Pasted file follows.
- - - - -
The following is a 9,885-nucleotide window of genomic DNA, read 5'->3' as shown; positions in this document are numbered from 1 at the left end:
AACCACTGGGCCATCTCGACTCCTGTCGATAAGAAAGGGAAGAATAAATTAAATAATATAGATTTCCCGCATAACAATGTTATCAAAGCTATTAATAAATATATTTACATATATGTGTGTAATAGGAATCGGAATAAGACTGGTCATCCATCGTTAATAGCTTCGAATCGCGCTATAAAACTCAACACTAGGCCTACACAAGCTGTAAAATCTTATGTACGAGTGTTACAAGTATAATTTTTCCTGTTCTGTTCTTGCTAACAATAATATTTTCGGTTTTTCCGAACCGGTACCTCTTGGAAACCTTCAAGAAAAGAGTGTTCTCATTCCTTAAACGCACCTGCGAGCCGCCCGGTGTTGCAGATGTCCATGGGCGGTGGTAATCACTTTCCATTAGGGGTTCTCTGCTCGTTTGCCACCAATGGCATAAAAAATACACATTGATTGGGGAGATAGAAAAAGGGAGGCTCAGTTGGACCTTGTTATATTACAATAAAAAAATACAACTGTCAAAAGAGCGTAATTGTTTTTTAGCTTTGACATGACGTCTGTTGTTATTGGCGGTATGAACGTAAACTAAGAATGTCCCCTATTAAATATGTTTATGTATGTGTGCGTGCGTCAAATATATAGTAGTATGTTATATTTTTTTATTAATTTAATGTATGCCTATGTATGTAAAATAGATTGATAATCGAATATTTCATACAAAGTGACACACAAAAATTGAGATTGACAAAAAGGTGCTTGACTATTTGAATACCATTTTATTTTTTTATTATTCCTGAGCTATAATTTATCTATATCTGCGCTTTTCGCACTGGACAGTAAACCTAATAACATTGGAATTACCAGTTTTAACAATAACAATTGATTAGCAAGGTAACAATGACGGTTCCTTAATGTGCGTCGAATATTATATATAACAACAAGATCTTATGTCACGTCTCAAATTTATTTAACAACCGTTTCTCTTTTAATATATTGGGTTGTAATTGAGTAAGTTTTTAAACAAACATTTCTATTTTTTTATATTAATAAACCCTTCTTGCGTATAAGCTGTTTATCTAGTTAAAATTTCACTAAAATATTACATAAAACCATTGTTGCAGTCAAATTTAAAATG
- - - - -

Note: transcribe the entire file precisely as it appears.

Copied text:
The following is a 9,885-nucleotide window of genomic DNA, read 5'->3' as shown; positions in this document are numbered from 1 at the left end:
AACCACTGGGCCATCTCGACTCCTGTCGATAAGAAAGGGAAGAATAAATTAAATAATATAGATTTCCCGCATAACAATGTTATCAAAGCTATTAATAAATATATTTACATATATGTGTGTAATAGGAATCGGAATAAGACTGGTCATCCATCGTTAATAGCTTCGAATCGCGCTATAAAACTCAACACTAGGCCTACACAAGCTGTAAAATCTTATGTACGAGTGTTACAAGTATAATTTTTCCTGTTCTGTTCTTGCTAACAATAATATTTTCGGTTTTTCCGAACCGGTACCTCTTGGAAACCTTCAAGAAAAGAGTGTTCTCATTCCTTAAACGCACCTGCGAGCCGCCCGGTGTTGCAGATGTCCATGGGCGGTGGTAATCACTTTCCATTAGGGGTTCTCTGCTCGTTTGCCACCAATGGCATAAAAAATACACATTGATTGGGGAGATAGAAAAAGGGAGGCTCAGTTGGACCTTGTTATATTACAATAAAAAAATACAACTGTCAAAAGAGCGTAATTGTTTTTTAGCTTTGACATGACGTCTGTTGTTATTGGCGGTATGAACGTAAACTAAGAATGTCCCCTATTAAATATGTTTATGTATGTGTGCGTGCGTCAAATATATAGTAGTATGTTATATTTTTTTATTAATTTAATGTATGCCTATGTATGTAAAATAGATTGATAATCGAATATTTCATACAAAGTGACACACAAAAATTGAGATTGACAAAAAGGTGCTTGACTATTTGAATACCATTTTATTTTTTTATTATTCCTGAGCTATAATTTATCTATATCTGCGCTTTTCGCACTGGACAGTAAACCTAATAACATTGGAATTACCAGTTTTAACAATAACAATTGATTAGCAAGGTAACAATGACGGTTCCTTAATGTGCGTCGAATATTATATATAACAACAAGATCTTATGTCACGTCTCAAATTTATTTAACAACCGTTTCTCTTTTAATATATTGGGTTGTAATTGAGTAAGTTTTTAAACAAACATTTCTATTTTTTTATATTAATAAACCCTTCTTGCGTATAAGCTGTTTATCTAGTTAAAATTTCACTAAAATATTACATAAAACCATTGTTGCAGTCAAATTTAAAATG